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Community variation of spiders, beetles and isopods in three small island groups of the Aegean Sea: the interplay between history and ecology

Pitta, Eva, Kassara, Christina, Trichas, Apostolos, Sfenthourakis, Spyros, Chatzaki, Maria
Journal of biogeography 2017 v.44 no.5 pp. 1077-1087
Araneae, Carabidae, Isopoda, arthropod communities, biogeography, detritivores, islands, nestedness, omnivores, predatory arthropods, Aegean Sea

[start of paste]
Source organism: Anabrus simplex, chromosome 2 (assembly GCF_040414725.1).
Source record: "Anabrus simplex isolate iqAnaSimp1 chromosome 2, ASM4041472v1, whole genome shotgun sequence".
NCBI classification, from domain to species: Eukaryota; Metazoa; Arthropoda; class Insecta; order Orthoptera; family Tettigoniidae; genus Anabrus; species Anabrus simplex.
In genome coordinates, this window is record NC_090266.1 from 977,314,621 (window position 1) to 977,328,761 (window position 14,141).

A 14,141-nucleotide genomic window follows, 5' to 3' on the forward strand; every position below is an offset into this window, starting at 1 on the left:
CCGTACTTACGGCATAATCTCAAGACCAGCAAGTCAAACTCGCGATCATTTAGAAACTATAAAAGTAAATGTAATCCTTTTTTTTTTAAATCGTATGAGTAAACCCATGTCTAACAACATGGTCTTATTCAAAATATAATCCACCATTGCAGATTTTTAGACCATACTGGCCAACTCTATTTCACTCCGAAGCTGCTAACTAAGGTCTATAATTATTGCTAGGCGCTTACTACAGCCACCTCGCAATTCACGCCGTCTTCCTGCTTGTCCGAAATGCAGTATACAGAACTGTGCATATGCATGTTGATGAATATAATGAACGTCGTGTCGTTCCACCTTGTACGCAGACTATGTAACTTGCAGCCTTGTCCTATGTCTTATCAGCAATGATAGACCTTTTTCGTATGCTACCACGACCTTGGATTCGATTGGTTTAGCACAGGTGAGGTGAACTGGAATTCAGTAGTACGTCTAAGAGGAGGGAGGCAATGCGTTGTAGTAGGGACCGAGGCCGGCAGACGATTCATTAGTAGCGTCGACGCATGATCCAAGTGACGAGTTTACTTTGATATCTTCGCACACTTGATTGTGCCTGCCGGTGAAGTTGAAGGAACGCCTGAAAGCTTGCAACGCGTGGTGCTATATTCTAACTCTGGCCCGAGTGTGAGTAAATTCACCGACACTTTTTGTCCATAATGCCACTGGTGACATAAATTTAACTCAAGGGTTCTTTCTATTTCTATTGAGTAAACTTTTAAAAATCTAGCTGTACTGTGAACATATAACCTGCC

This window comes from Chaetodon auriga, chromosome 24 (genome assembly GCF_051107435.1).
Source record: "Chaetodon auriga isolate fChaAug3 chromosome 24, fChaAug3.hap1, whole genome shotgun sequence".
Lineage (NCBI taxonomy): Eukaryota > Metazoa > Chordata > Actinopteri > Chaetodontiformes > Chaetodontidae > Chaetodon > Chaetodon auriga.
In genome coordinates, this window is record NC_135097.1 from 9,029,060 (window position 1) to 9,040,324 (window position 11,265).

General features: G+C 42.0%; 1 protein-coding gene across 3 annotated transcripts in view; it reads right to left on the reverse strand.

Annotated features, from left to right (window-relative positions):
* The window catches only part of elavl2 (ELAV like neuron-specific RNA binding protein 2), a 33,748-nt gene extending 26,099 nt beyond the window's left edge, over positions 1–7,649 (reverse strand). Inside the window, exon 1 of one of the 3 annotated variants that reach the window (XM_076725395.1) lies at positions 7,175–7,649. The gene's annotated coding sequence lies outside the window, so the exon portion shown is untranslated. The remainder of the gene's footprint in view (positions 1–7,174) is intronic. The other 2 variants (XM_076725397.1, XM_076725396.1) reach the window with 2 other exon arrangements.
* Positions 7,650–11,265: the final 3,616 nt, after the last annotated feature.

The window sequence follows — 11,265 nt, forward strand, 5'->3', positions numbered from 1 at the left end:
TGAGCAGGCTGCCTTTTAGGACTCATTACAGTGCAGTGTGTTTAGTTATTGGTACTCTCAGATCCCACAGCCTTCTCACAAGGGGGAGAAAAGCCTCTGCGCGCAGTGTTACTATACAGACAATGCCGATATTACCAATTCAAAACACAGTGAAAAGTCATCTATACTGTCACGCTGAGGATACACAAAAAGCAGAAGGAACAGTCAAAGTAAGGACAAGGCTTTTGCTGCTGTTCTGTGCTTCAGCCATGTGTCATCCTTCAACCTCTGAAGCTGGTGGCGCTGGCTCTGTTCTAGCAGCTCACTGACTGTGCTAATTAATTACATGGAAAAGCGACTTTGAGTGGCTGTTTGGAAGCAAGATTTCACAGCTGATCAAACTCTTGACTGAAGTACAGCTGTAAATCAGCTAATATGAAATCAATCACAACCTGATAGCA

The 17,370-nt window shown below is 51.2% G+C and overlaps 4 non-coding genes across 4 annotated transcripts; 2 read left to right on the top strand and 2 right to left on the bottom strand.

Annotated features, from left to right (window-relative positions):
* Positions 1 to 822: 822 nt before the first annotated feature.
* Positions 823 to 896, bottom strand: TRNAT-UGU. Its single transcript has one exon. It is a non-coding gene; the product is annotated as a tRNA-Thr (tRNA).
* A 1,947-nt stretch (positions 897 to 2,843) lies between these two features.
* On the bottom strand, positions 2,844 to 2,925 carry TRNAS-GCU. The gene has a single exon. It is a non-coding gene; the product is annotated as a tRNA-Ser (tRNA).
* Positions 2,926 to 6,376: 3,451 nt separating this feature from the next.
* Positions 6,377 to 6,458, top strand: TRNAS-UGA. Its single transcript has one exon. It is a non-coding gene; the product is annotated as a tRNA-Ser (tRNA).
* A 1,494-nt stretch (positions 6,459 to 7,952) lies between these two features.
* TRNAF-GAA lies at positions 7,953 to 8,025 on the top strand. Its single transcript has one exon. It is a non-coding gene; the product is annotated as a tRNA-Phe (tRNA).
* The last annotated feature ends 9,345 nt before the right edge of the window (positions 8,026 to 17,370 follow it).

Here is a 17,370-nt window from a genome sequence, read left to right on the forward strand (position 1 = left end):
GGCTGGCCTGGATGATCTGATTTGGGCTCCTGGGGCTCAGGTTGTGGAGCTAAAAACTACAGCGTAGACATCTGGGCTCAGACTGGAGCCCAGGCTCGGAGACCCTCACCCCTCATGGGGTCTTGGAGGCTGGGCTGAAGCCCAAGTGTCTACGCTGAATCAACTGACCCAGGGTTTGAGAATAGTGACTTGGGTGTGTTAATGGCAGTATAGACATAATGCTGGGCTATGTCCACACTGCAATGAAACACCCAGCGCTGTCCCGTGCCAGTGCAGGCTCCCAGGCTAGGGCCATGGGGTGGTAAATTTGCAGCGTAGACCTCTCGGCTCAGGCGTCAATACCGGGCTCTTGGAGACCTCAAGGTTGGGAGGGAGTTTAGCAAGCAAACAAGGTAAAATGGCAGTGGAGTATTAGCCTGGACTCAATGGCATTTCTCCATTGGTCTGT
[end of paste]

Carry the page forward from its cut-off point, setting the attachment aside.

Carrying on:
AIM: To study the variation in the species turnover and nestedness components of compositional dissimilarity in a multi‐taxa and multi‐island‐group system. In addition, to examine the influence of several biogeographical drivers on compositional dissimilarity and discuss the findings in the light of the ecological characteristics of taxa and the palaeogeographical histories of island groups. LOCATION: A small‐scale system of island groups within the Aegean Sea, namely the Astypalaia, Kalymnos and Nisyros groups, with different palaeogeographical histories. METHODS: We examined community variation of predatory ground spiders, omnivorous ground beetles and detritivorous terrestrial isopods. Compositional dissimilarity was decomposed for each group, by disentangling all compositional differences (βₜₒₜₐₗ) into two components, species turnover (βⱼₜᵤ) and nestedness (βⱼₙₑ). Partial Mantel tests were used to test the effects of island area, island elevation and inter‐island distances on βⱼₜᵤ and βⱼₙₑ. RESULTS: Compositional dissimilarity levels of all arthropod communities varied among island groups and were primarily dominated by the species turnover component of compositional dissimilarity. Species turnover of spider communities was lower within the old and isolated Astypalaia group compared to the younger and less distant from mainland Kalymnos and Nisyros groups. Elevation differences between islands did not affect compositional dissimilarity. In contrast, area and inter‐island distances significantly affected compositional dissimilarity between islands, albeit only in island groups of continental origin and only in some of the examined arthropod groups. MAIN CONCLUSIONS: Despite their geographical proximity, the three island groups show differences in compositional dissimilarity patterns which are more pronounced in the predatory arthropod communities. Using multiple taxa and clearly defined palaeogeographical and topographical elements, i.e. island groups, we show that the ecological characteristics of organisms and idiosyncrasies in geography and palaeogeography can be reflected in compositional dissimilarity patterns at small geographical scales.